Into the Light. The Liberation of Nature

Curated by Florian Illies

 

Clouds, waves, wind and light – from 1820 onwards, painters captured the ephemerality of nature by means of the new technique of the oil study. The most important artists of the Düsseldorf School of Painting, and also Caspar David Friedrich and Camille Corot used fast-drying paints to realise their experience of nature directly in situ.

8.2.-7.5.2023

Back to overview

backFilter

For the first time in Germany, an exhibition is dedicated to the oil study as one of the most pivotal revolutions in form in 19th-century art. Showing a wealth of works from private and museum collections that have never been shown to the public, the exhibition illuminates artists’ appreciative gaze on nature in the Romantic period.

An unusual aspect is that the oil studies were used by the artists for private purposes only and were never exhibited. It wasn’t until two hundred years later that, owing to new viewing habits, they came to be appreciated as works of art in their own right – and, at that, often to an even greater extent than the finished studio paintings for which the painters were renowned. Nevertheless, the oil studies were not only revolutionary in terms of form, but also as regards their content. They offered a fresh perspective on nature. All of a sudden, the incidental became worthy of depiction: the play of light and shadow, wayside trees, grasses swaying in the wind, bubbling brooks. With the studies, the artists created a stockpile of motifs from which they drew inspiration throughout their artistic career. And this is precisely the power they reveal to the viewer today.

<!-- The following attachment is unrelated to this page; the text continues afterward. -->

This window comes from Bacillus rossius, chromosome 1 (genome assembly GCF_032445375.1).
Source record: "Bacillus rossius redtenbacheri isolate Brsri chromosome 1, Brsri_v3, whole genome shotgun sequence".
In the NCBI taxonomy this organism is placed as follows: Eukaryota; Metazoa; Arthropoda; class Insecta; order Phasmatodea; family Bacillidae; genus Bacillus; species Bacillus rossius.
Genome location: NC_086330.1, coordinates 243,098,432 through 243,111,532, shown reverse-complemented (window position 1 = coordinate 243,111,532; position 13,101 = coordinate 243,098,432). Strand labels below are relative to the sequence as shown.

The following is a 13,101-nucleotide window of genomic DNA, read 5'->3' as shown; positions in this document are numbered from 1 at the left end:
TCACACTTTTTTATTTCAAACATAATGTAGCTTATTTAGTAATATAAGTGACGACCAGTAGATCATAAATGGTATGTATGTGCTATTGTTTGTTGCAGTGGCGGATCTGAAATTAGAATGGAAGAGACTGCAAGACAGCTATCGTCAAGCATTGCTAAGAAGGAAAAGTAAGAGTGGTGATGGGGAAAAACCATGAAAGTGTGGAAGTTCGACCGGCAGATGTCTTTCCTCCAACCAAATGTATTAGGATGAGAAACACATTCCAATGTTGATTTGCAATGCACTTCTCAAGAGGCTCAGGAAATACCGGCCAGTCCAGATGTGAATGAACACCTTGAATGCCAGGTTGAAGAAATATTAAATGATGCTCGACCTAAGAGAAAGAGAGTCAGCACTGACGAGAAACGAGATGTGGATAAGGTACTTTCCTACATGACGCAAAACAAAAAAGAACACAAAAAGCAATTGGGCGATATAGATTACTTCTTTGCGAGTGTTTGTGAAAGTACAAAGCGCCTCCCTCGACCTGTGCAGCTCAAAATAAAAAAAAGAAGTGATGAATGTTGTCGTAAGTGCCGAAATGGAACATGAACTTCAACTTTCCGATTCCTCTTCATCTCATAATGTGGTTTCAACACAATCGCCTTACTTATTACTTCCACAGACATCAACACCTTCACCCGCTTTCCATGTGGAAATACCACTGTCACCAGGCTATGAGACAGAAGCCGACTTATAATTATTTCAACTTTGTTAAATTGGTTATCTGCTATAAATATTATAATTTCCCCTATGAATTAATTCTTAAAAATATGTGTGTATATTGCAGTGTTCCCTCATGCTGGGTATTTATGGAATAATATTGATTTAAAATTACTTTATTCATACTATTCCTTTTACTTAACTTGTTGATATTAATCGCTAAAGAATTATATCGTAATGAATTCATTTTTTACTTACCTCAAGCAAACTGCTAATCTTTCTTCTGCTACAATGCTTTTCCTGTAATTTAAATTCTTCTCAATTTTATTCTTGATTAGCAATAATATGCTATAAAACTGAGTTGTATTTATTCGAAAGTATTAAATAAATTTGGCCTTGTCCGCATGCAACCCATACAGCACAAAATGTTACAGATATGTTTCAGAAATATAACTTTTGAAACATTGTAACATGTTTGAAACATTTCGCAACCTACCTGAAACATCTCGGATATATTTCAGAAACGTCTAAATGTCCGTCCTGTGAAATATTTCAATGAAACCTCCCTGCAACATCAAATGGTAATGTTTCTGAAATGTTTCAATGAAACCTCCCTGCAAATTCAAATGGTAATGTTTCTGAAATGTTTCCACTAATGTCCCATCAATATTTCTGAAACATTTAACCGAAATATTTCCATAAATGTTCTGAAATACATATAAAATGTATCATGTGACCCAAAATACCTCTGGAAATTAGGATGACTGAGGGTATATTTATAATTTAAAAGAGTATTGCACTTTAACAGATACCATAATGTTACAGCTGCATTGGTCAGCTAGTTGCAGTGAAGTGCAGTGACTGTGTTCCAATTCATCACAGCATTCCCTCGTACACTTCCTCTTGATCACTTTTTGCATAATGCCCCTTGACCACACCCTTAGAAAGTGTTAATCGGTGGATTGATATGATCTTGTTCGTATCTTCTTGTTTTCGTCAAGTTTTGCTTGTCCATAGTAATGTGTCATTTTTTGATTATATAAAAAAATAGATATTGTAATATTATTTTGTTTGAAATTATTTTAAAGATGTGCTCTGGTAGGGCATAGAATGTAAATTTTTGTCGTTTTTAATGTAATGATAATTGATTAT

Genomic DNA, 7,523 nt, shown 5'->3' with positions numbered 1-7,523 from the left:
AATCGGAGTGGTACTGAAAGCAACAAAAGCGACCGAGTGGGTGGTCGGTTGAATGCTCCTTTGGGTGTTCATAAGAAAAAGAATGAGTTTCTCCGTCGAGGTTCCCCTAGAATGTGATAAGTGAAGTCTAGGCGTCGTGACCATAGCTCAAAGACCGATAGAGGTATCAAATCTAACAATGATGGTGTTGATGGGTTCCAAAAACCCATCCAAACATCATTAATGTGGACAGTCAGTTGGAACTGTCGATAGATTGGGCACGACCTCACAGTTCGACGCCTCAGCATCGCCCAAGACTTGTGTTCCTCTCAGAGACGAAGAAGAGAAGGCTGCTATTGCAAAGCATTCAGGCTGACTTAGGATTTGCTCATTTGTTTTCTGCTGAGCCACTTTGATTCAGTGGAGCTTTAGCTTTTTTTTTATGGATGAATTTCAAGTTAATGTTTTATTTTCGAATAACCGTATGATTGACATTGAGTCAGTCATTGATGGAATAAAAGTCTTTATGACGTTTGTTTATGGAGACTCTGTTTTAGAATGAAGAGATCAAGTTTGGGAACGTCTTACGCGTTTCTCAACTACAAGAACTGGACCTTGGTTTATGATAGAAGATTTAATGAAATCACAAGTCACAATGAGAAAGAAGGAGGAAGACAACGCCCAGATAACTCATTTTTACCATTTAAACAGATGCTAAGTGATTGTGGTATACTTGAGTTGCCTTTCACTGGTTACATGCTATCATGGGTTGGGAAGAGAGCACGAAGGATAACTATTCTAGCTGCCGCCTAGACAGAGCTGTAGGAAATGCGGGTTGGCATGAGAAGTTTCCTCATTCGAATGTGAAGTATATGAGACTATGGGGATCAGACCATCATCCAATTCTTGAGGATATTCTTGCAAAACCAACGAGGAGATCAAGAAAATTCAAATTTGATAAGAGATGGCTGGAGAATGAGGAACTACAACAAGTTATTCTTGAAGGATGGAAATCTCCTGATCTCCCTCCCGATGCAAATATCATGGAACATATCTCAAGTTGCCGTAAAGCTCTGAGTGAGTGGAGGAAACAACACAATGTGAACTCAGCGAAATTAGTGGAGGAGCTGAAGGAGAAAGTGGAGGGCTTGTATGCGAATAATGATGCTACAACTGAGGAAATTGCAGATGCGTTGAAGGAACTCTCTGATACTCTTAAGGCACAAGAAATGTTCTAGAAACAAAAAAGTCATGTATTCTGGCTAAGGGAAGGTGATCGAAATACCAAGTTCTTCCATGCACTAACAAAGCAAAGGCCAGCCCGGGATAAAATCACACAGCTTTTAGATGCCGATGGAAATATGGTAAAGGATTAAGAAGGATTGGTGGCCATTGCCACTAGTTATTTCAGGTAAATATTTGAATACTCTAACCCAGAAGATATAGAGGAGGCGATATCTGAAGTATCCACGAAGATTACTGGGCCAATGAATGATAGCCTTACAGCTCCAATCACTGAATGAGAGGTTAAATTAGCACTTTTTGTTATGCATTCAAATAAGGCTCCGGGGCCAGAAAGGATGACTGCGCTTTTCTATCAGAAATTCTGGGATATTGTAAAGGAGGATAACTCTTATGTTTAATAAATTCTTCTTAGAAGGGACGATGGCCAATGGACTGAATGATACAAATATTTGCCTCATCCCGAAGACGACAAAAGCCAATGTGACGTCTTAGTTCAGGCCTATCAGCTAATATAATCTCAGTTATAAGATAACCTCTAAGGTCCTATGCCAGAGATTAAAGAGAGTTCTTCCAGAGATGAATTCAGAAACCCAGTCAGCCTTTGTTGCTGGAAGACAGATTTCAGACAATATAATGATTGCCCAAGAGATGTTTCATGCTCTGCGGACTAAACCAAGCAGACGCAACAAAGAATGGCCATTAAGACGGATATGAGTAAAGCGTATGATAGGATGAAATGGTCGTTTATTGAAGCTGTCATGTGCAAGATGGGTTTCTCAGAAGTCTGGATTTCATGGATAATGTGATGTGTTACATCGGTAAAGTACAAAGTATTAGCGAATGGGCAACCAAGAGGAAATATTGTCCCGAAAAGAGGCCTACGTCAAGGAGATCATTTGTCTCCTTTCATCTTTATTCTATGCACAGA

The exhibition comprises around 170 works by 75 artists.

Curator of the exhibition is art historian and author Florian Illies, alongside co-curator Anna Christina Schütz, Kunstpalast, Düsseldorf.

The Museum Behnhaus Drägerhaus, Lübeck, will be presenting the exhibition from 14 July to 15 October 2023.

 

Carl Robert Kummer 
Abendstimmung an der Elbe, o. J.
Öl auf Leinwand auf Karton, 19 x 31,5 cm 
Privatsammlung 
© Foto OLRAC OTRO